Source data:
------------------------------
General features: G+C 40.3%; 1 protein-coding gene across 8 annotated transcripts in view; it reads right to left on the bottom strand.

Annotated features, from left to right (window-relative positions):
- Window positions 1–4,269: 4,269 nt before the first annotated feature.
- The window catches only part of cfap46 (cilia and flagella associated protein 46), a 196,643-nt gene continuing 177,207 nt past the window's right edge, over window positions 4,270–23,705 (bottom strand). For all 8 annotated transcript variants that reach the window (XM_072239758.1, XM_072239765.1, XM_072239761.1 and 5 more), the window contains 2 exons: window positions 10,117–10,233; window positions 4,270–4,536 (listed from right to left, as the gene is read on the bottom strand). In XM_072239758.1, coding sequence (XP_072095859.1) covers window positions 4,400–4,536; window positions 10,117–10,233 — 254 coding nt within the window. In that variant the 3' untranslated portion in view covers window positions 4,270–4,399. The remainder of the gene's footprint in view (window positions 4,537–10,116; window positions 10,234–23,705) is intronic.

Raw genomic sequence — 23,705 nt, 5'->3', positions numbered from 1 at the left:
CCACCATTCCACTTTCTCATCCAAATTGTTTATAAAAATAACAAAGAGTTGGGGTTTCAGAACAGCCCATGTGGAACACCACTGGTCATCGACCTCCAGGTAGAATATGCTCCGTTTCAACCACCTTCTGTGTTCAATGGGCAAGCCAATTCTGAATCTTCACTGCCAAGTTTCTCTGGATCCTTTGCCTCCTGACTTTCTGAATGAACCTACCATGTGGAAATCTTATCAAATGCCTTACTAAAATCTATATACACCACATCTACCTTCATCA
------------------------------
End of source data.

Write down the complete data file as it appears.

General features: G+C 40.3%; 1 protein-coding gene across 8 annotated transcripts in view; it reads right to left on the bottom strand.

Annotated features, from left to right (window-relative positions):
- Window positions 1–4,269: 4,269 nt before the first annotated feature.
- The window catches only part of cfap46 (cilia and flagella associated protein 46), a 196,643-nt gene continuing 177,207 nt past the window's right edge, over window positions 4,270–23,705 (bottom strand). For all 8 annotated transcript variants that reach the window (XM_072239758.1, XM_072239765.1, XM_072239761.1 and 5 more), the window contains 2 exons: window positions 10,117–10,233; window positions 4,270–4,536 (listed from right to left, as the gene is read on the bottom strand). In XM_072239758.1, coding sequence (XP_072095859.1) covers window positions 4,400–4,536; window positions 10,117–10,233 — 254 coding nt within the window. In that variant the 3' untranslated portion in view covers window positions 4,270–4,399. The remainder of the gene's footprint in view (window positions 4,537–10,116; window positions 10,234–23,705) is intronic.

Raw genomic sequence — 23,705 nt, 5'->3', positions numbered from 1 at the left:
CCACCATTCCACTTTCTCATCCAAATTGTTTATAAAAATAACAAAGAGTTGGGGTTTCAGAACAGCCCATGTGGAACACCACTGGTCATCGACCTCCAGGTAGAATATGCTCCGTTTCAACCACCTTCTGTGTTCAATGGGCAAGCCAATTCTGAATCTTCACTGCCAAGTTTCTCTGGATCCTTTGCCTCCTGACTTTCTGAATGAACCTACCATGTGGAAATCTTATCAAATGCCTTACTAAAATCTATATACACCACATCTACCTTCATCA